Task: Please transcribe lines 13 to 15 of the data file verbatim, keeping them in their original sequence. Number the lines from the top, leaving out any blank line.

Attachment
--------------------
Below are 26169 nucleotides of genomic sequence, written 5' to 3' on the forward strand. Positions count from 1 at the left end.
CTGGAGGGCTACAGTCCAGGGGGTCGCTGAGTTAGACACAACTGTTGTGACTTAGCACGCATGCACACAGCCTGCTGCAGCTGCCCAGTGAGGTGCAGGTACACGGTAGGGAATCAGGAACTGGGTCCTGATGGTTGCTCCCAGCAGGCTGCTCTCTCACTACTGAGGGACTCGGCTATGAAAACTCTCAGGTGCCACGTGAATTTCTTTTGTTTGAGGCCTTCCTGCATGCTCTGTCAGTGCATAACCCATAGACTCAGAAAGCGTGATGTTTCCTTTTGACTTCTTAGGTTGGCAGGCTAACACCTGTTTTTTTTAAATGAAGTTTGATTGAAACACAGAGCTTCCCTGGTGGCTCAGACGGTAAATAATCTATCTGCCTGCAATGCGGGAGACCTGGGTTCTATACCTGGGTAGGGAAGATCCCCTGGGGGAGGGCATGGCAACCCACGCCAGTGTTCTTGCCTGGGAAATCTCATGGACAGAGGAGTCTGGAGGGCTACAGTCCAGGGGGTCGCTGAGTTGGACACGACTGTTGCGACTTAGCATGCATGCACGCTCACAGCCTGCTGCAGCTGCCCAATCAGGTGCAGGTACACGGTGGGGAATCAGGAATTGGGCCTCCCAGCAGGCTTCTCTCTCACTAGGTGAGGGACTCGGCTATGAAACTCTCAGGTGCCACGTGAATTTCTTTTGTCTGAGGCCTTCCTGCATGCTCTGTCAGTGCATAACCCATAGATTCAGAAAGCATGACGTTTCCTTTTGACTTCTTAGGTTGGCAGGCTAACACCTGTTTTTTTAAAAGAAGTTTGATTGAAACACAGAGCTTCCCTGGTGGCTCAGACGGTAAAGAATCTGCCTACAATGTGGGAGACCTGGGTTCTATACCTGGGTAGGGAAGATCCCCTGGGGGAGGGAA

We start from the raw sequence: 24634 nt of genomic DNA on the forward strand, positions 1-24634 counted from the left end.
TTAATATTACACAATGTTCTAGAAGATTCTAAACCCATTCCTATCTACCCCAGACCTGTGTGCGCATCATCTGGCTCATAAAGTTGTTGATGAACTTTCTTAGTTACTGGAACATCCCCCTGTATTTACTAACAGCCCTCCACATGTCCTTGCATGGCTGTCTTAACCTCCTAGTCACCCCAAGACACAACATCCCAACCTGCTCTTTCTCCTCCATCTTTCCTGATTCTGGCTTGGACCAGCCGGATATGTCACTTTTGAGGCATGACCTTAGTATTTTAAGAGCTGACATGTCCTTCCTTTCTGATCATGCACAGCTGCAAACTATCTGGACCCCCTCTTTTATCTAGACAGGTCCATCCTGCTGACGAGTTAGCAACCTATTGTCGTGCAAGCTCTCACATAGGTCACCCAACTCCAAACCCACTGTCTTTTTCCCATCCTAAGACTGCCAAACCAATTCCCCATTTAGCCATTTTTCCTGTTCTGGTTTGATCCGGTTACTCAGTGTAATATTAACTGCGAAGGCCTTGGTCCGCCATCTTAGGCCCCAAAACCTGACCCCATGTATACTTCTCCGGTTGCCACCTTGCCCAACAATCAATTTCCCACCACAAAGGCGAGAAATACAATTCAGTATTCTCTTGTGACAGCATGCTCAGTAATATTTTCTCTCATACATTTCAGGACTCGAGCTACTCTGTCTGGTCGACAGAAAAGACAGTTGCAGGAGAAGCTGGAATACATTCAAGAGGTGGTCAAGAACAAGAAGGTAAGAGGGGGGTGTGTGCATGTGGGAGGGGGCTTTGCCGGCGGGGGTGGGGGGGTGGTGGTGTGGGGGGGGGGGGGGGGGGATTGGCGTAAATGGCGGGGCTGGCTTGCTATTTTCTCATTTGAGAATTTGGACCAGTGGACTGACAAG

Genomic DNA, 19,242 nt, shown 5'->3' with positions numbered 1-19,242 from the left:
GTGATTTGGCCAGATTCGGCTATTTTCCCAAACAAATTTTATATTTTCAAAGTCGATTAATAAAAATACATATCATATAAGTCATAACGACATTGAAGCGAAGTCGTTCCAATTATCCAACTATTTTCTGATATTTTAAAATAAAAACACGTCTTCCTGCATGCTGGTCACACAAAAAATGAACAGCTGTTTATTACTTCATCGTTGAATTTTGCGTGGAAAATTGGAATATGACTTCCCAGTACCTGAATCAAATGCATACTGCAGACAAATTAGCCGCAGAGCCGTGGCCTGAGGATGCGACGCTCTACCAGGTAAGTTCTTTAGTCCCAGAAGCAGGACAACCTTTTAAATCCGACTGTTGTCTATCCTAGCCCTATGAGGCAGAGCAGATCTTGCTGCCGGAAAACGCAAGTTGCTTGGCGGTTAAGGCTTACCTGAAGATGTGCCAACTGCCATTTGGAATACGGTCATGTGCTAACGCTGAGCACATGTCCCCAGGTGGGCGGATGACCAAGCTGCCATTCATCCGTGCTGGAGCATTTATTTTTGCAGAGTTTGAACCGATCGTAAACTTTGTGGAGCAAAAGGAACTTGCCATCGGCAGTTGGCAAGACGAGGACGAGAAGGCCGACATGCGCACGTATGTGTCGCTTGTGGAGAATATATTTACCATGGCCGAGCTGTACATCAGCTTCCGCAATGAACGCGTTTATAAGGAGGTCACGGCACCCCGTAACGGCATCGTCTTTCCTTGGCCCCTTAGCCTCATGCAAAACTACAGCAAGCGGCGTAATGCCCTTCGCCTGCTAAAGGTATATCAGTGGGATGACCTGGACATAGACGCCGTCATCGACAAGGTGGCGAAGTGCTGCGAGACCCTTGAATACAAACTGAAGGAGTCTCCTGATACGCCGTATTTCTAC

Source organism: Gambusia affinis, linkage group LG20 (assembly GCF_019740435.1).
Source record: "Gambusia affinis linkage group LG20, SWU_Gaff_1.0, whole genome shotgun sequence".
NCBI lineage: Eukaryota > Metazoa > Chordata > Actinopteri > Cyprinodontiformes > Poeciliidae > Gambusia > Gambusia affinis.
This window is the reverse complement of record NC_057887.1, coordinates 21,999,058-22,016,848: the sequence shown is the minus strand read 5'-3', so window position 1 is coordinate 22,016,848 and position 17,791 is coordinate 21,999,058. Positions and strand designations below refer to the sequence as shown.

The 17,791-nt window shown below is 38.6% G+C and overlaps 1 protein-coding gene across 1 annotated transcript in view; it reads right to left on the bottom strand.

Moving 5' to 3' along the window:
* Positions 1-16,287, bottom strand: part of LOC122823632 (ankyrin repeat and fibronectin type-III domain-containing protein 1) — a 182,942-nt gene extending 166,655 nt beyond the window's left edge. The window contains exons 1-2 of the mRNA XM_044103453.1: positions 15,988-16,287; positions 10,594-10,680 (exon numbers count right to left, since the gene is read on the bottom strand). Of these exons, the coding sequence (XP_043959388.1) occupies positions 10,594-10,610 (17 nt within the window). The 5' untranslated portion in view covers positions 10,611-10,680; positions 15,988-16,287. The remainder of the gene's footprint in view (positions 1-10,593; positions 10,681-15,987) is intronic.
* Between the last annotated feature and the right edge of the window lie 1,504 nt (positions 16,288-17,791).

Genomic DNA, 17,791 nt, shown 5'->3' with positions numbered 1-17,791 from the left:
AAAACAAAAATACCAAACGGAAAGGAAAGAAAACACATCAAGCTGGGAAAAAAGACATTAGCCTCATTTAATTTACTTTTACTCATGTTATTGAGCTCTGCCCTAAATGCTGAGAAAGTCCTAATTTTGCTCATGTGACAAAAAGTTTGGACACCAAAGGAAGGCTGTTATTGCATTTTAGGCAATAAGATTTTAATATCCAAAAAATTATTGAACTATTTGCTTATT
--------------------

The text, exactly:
* Positions 1-16,287, bottom strand: part of LOC122823632 (ankyrin repeat and fibronectin type-III domain-containing protein 1) — a 182,942-nt gene extending 166,655 nt beyond the window's left edge. The window contains exons 1-2 of the mRNA XM_044103453.1: positions 15,988-16,287; positions 10,594-10,680 (exon numbers count right to left, since the gene is read on the bottom strand). Of these exons, the coding sequence (XP_043959388.1) occupies positions 10,594-10,610 (17 nt within the window). The 5' untranslated portion in view covers positions 10,611-10,680; positions 15,988-16,287. The remainder of the gene's footprint in view (positions 1-10,593; positions 10,681-15,987) is intronic.
* Between the last annotated feature and the right edge of the window lie 1,504 nt (positions 16,288-17,791).

Genomic DNA, 17,791 nt, shown 5'->3' with positions numbered 1-17,791 from the left: